GPs create 100,000 extra patient appointments through Primary Care Network model
GP practices in Gloucestershire are working together to provide 100,000 more appointments for patients.
The extra appointments, across the county’s 75 practices, will be mainly provided by GPs and nurses over the next year; and clinical pharmacists, paramedics, mental health workers and physiotherapists are also now working in local surgeries, offering a greater range of skills and services and freeing up GP time.
It has been made possible through 16 Primary Care Networks, one of the new national approaches unveiled in the NHS’s Long Term Plan recently.
And yesterday NHS England announced that a new five-year contract for general practice across England will see billions of extra investment for improved access to family doctors, expanded services at local practices and longer appointments for patients who need them.
The deal – the biggest reform to GP services in fifteen years – will fund an army of 20,000 more staff to help GP practices work together as part of the local ‘primary care networks.’
In Gloucestershire, paramedics are working with some GP networks to carry out home visits in the community, which is saving GPs around 120 visits a month, whilst physiotherapists in other networks are offering more than 180 appointments.
There are also more than 40 clinical pharmacists working in practices offering expert advice on medications, along with three Mental Health Practitioners, who see around 65 patients a week.
Through these innovations and strong partnership working in PCNs, more patients are being treated close to home with fewer people needing to be referred to hospital.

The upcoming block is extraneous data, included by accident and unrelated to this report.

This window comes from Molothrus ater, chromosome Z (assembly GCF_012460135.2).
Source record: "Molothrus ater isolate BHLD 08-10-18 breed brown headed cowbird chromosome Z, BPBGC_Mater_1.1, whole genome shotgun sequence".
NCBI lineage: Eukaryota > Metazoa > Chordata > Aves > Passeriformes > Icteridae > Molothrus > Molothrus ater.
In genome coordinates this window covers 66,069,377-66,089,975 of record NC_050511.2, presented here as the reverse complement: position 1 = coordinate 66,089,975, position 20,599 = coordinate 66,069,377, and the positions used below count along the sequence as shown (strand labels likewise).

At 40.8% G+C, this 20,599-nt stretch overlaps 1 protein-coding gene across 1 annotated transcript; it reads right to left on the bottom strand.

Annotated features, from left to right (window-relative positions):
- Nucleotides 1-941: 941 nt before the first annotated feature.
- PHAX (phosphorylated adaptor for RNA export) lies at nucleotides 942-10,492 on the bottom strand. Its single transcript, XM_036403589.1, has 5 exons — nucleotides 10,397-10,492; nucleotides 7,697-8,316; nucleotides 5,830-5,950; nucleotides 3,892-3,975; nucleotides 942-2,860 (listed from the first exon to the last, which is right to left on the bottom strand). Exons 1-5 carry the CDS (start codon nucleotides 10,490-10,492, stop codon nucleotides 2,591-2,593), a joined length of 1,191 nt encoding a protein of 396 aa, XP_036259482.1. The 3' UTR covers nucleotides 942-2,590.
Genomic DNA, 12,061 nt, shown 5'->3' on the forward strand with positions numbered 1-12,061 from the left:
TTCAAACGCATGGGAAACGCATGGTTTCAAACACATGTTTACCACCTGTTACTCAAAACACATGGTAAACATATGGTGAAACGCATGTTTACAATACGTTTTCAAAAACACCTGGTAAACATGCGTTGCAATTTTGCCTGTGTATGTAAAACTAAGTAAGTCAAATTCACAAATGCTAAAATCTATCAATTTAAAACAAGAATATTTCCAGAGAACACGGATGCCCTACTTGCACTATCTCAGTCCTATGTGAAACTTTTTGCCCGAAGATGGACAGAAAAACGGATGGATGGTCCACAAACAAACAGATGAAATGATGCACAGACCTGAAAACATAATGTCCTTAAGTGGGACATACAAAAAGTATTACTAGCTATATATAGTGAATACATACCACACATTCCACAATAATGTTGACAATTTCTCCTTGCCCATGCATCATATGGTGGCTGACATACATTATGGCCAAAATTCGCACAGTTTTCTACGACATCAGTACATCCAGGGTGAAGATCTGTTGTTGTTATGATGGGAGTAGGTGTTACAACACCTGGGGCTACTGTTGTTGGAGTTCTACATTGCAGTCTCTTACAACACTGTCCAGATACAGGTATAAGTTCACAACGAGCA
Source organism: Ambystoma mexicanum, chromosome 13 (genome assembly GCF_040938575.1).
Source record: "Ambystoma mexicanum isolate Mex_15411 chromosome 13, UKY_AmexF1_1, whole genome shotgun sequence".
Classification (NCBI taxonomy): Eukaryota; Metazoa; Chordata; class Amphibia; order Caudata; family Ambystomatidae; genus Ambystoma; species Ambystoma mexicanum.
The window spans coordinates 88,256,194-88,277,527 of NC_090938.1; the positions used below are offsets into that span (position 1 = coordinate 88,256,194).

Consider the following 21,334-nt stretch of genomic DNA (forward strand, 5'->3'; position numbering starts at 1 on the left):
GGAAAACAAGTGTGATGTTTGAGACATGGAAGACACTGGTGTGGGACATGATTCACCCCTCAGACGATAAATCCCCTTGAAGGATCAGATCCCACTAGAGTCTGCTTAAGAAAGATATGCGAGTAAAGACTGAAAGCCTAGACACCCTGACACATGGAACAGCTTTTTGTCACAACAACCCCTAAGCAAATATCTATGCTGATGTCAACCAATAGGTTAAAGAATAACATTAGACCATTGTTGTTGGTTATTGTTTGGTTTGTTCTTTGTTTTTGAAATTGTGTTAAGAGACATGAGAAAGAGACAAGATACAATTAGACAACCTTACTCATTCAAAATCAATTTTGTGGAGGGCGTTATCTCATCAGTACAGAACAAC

Dr Nikki Kanani, a GP and NHS England’s Acting Medical Director for Primary Care, said: “Patients want to get an appointment as quickly as possible when they contact their GP surgery and it’s great news that in Gloucestershire there are now many more appointments available.
“Also a mixed team of health professionals including nurses, pharmacists, physiotherapists or paramedics means patients can be seen quicker by the right health professionals for their needs, freeing up time for GPs to see the most complex patients.”
The additional health professionals often work across practices providing clinics and extra appointments. Patients are signposted to the most appropriate health professional, relieving pressure on GP appointments.
Across the NHS, 14 Integrated Care Systems (ICS) and Sustainability and Transformation Partnerships are seeing the NHS and local government join forces to improve the lives of people by joining up care and support across primary care (e.g. GPs and their teams), community services, hospitals, councils, voluntary and community organisations and charities. Spreading this approach is a key part of the long term plan and Gloucestershire’s ICS is one of the 14 most advanced areas.
Dr Jeremy Welch, a GP in Tewkesbury, said: “Introducing different skill mixes into our practices has been excellent for patients, and across Gloucestershire we have a variety of different services based on each surgery’s specific need.
“The feedback from patients and staff has been extremely pleasing and we are encouraged to keep developing the offer we are able to provide to our patients. We are in exciting times and it really feels like a team effort to support our patients.”
More appointments are available across the county from Monday to Friday 6.30pm to 8pm and Saturday mornings, plus Saturday afternoon, Sunday and bank holidays.